Manitoba Museum actively engages in conversations about authenticity vs. cultural commodification. The museum often has exhibitions that challenge visitors to consider how their identity as Manitobans is both shaped and preserved through the various ways in which culture can be commoditized or remain authentic. For example, one exhibition may focus on traditional Indigenous crafts and artwork that have remained untouched for centuries before being put on display at the museum. On another floor, there could be a series of modern art installations that explore how popular culture has influenced Manitoban identity over time. In between these two extremes lies a wide range of examples of how culture is embodied within Manitoba’s borders (Manitoba Museum, n.d).

Recommended best practices

Firstly, museums need to ensure they have adequate staffing. An appropriate amount of staff will be able to provide quality customer service as well as maintain the museum’s collection and displays. Secondly, it is essential for museums to develop engaging content for visitors. This can include interactive displays or educational materials such as videos or audio guides which help people enjoy their visit and learn more about what the museum has to offer. Finally, developing partnerships with other organizations like libraries or universities can broaden a museum’s reach and attract different audiences from around the globe.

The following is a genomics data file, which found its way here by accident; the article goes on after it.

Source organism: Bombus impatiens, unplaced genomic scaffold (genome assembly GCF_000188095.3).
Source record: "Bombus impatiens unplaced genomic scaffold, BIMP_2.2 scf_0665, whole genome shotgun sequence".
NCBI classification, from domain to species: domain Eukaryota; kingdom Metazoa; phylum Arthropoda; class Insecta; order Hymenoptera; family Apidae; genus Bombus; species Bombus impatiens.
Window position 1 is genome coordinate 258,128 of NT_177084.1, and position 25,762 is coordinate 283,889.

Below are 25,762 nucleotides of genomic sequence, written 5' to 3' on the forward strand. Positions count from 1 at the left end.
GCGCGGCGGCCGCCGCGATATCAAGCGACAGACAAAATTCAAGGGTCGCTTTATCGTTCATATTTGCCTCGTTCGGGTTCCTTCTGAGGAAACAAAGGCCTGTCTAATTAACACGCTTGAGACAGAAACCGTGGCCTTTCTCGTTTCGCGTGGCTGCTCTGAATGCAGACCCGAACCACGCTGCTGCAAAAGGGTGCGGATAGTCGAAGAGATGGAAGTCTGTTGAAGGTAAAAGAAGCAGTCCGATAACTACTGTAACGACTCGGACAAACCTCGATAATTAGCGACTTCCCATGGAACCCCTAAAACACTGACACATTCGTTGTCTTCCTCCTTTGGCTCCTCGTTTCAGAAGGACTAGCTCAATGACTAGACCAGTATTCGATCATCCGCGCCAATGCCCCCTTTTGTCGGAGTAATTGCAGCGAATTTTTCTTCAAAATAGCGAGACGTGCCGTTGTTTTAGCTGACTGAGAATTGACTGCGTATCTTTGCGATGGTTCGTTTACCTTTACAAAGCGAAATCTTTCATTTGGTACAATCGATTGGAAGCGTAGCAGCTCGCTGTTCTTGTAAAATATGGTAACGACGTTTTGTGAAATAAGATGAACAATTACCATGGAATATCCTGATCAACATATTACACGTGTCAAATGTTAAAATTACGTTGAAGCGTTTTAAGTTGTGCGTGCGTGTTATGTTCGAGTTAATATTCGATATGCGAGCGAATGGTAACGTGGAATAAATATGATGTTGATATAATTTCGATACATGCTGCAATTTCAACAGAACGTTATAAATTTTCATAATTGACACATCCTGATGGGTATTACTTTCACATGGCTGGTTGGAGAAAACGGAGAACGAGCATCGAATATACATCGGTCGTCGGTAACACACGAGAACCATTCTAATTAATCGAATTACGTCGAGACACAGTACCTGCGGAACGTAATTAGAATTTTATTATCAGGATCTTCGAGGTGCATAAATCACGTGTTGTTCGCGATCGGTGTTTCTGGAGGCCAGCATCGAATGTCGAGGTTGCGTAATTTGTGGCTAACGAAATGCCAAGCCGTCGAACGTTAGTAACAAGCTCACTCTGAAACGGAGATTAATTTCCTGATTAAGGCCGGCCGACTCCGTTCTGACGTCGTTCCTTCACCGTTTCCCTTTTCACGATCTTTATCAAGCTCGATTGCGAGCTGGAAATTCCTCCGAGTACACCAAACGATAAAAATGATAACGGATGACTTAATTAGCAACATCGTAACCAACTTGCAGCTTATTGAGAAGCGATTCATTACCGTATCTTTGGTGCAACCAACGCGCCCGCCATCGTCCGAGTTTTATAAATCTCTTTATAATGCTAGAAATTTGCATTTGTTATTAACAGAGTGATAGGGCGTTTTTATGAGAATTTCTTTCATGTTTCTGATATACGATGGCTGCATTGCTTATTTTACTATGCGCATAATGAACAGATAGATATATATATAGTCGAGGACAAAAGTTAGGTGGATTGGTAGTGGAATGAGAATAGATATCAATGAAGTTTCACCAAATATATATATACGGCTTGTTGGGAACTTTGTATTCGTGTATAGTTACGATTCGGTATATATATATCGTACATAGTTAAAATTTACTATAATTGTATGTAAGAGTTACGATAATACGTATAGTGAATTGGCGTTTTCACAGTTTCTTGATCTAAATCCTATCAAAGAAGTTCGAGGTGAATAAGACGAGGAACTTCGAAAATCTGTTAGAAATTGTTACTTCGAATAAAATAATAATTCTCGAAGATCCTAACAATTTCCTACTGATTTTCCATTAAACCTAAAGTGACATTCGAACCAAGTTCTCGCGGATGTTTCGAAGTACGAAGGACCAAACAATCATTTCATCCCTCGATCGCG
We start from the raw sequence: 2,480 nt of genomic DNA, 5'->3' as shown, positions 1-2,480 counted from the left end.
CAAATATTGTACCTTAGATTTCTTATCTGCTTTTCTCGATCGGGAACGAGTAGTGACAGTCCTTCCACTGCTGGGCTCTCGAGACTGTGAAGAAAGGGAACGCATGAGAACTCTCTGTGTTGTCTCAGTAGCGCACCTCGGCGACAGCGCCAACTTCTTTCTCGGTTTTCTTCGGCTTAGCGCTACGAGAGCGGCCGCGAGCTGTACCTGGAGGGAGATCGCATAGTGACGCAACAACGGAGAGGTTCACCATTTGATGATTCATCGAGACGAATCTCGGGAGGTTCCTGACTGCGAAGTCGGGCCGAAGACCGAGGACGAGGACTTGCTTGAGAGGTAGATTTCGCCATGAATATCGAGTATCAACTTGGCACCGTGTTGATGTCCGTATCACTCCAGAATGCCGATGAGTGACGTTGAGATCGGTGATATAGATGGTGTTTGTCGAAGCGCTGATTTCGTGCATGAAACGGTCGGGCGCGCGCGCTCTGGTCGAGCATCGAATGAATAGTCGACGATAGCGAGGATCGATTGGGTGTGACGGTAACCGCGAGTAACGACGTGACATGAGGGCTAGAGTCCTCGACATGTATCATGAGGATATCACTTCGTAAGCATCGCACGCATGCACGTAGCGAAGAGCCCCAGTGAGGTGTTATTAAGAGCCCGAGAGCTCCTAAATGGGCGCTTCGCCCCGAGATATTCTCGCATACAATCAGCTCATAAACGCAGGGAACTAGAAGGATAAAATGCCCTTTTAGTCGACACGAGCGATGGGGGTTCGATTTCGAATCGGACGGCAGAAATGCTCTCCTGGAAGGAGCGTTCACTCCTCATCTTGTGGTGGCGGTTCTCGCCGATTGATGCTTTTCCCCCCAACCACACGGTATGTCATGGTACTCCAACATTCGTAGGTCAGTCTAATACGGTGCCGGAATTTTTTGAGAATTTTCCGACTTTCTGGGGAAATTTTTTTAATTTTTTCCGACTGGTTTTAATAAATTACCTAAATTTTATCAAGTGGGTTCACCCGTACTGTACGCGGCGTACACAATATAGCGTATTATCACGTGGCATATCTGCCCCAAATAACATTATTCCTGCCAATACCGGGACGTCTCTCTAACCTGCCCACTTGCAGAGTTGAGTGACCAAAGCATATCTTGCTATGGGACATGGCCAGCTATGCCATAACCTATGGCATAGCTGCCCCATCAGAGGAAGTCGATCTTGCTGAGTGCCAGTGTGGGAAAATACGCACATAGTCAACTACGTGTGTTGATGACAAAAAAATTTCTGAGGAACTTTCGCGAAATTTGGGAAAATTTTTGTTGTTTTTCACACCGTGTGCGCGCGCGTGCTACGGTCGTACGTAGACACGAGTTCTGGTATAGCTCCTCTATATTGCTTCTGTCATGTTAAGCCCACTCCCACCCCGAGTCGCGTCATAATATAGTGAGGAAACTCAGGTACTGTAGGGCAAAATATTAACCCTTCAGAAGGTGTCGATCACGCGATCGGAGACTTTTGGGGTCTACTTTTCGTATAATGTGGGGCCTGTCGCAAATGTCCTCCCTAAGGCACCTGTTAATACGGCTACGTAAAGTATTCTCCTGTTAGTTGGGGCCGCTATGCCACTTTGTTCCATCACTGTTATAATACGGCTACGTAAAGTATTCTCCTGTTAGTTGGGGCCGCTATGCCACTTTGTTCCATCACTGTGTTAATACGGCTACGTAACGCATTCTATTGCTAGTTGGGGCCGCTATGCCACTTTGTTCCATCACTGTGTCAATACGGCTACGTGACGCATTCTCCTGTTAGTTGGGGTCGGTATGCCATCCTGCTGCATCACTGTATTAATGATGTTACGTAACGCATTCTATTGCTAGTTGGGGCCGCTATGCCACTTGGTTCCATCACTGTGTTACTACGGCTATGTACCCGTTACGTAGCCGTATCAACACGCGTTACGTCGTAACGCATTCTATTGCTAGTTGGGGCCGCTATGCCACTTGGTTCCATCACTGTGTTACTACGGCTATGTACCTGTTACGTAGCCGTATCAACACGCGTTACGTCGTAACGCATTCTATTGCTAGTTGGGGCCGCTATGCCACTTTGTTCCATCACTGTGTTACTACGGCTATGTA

Recommendations based on best practices of other destinations

Manitoba’s museum can benefit from the best practices of other institutions, particularly Canada Museum of Human Rights. The museum should focus on prioritizing accessibility and inclusion for all visitors, regardless of physical or mental abilities, as practiced by Museum of Surrey. This could involve providing tactile models for visitors with vision impairment, or offering audio tours for those who are hearing impaired. Additionally, the museum should strive to provide educational opportunities that appeal to public interests and cater to multiple age groups. Through hands-on exhibits, interactive activities, and even special events like costume days, children and adults alike can learn about history in an engaging manner that is both fun and enriching.